Walking by Faith

Posted 6/17/2018

Scripture: 2 Corinthians 5:6-17

During college, studying to be an agronomist, I had to take lab courses. Now mind you, these labs weren’t research — they were simply “re-proving” various theories we’d already learned in class. But, as good “scientists-in-training,” reproving what had already been proven was an integral part of our learning “the scientific process.” Proving a theory, and proving it over and over again, is at the heart of scientific work — the kind of work that our agronomy knowledge was based upon. Besides that, there could be little doubt that some of us would go on to do jobs in labs as technicians, or even do original research, and we’d need these kinds of scientific lab skills. So, in the framework of my degree, even though I expected to never, ever need to do another lab-type process in my life-time, my required agronomy labs made a certain amount of sense.

But the truth is it isn’t just those training in science based fields who are shaped by the assumptions of the scientific process. We live in a world that has been significantly shaped by the scientific process. Much like scientific theories, we generally expect statements people make can be proven to be true. In fact, there are times we demand proof before we will believe what the other person is saying. Even in our “post-truth” society filled with “fake news,” there is still the demand for proof — although finding any kind of proof that everyone will accept is increasing difficult.

As I said, this expectation of a person being able to prove the truth has shaped our entire world. That is one reason that some Christians from the earliest days of Christianity have made such serious attempts to prove the existence of God. Such proofs have taken many forms, but ultimately all such proofs have been subject to doubts. In pre-scientific days, such proofs were normally based upon philosophy. However, in the last 400 or so years, the attempt more often than not has been based upon the kind of logic that scientists use.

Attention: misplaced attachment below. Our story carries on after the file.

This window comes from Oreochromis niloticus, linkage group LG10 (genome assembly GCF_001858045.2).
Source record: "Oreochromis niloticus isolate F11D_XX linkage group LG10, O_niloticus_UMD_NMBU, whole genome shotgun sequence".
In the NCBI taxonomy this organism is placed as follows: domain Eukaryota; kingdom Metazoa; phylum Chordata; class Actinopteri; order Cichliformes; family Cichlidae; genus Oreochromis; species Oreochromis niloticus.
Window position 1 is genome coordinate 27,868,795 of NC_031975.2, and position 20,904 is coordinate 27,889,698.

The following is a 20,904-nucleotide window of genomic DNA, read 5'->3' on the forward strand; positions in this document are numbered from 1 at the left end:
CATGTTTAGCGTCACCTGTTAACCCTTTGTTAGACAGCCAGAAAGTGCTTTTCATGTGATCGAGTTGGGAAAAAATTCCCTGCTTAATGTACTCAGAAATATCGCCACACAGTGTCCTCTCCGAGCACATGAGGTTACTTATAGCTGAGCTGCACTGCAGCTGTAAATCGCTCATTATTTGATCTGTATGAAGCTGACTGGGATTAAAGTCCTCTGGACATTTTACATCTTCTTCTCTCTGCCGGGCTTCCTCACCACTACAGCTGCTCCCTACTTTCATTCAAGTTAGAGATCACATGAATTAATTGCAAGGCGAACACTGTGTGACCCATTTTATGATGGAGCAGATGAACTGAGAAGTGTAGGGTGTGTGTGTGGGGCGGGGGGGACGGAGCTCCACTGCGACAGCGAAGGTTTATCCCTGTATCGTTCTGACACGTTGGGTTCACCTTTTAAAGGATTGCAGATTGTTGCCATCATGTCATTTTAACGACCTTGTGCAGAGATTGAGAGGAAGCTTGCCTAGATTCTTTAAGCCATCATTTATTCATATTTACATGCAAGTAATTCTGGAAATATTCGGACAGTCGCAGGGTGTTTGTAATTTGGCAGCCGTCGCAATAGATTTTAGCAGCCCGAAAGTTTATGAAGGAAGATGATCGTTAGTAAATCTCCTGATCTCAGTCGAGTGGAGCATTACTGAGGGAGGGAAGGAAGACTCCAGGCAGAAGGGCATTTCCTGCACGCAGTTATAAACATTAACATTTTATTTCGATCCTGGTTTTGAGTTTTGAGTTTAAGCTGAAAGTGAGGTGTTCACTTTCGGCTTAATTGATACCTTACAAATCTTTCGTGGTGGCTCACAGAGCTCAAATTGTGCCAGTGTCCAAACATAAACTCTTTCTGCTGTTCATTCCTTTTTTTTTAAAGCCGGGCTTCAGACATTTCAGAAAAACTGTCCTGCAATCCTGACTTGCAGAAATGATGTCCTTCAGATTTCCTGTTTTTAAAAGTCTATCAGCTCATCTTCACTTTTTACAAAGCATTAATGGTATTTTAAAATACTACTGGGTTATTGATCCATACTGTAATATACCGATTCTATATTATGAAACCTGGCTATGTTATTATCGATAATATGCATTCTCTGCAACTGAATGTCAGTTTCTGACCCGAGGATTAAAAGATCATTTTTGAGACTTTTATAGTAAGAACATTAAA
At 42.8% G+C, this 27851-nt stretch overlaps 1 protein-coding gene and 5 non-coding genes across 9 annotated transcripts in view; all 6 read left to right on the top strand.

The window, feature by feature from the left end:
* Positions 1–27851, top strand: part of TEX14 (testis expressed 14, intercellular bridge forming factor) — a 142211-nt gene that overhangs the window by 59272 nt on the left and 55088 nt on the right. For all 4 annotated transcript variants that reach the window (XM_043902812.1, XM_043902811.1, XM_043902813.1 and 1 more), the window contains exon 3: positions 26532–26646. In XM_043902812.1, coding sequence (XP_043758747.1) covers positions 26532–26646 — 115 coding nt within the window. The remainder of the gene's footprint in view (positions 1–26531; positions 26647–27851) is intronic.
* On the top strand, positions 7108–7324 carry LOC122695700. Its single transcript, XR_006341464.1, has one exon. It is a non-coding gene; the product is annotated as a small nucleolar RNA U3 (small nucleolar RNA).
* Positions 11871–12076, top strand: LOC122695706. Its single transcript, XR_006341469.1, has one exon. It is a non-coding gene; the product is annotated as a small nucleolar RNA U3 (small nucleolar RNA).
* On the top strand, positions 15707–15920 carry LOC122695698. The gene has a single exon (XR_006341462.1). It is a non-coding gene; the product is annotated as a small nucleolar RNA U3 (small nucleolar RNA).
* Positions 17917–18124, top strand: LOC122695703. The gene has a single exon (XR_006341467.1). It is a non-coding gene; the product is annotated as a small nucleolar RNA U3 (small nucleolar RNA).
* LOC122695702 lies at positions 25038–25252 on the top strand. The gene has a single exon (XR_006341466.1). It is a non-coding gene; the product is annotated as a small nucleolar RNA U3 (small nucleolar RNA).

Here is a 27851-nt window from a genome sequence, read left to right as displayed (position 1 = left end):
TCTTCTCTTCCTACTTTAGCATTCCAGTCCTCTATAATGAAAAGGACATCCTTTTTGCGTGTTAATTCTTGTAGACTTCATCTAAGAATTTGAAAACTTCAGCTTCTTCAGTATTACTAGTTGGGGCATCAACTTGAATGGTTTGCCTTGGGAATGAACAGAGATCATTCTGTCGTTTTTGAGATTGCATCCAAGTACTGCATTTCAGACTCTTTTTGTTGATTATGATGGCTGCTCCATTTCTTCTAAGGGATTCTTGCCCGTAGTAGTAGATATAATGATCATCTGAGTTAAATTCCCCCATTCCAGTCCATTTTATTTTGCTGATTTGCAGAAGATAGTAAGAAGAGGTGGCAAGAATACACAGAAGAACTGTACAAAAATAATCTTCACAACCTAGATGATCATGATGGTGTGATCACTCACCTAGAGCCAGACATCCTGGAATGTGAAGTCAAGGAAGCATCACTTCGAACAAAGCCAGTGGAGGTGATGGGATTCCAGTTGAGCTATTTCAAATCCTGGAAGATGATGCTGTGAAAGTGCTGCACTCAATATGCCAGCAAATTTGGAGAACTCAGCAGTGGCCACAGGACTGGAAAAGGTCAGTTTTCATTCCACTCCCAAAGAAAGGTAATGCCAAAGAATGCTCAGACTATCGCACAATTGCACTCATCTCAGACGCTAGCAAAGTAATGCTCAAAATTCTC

Don’t get me wrong, there is a part of me that really admires those who do the hard work of very carefully thinking through the difficult theological issues such proof present. And certainly, the work such apologists (as they are called) do can help all of us in understanding the faith in a deeper way and responding to the real questions of those about us who don’t believe. But in the end, no one — and no argument for God’s existence — has been able to prove the existence of God beyond all doubts.

But that inability to prove God’s existence shouldn’t really surprise us as Christians. As our epistle lesson for today reminds us “we walk by faith, not by sight.” What we believe can’t be proven — philosophically. scientifically or in any other way. That isn’t to say what we believe is either illogical or not real because it can’t be proven. The fact we can’t prove what we believe shouldn’t really make a difference to us, because, as Paul reminds us in today’s lesson, we know that the inability to provide such air-tight proofs is actually inherent to our faith, for we live in faith.

Yet if we don’t rely upon scientific or philosophical or any other kind of proofs, what is it we rely upon? How is it that we know what we know about God? What does walking by faith mean in today’s scientific oriented world?

Walking by faith means, as Christians, we know what we know about God because of Jesus Christ. This is the classic Christian answer to how we can know God — we can know God only through God’s self-revelation. It is Christ who reveals God to us. It is in Christ that we come to know God’s character, God’s will, and God’s desires for our world. Again, in classic theological terms, we know about God only because God has revealed himself to us in Christ. While there may be all kinds of things we can discover about God by looking at nature, classic Christianity says, it is only in Jesus Christ that we see God, as it were, “face-to-face.”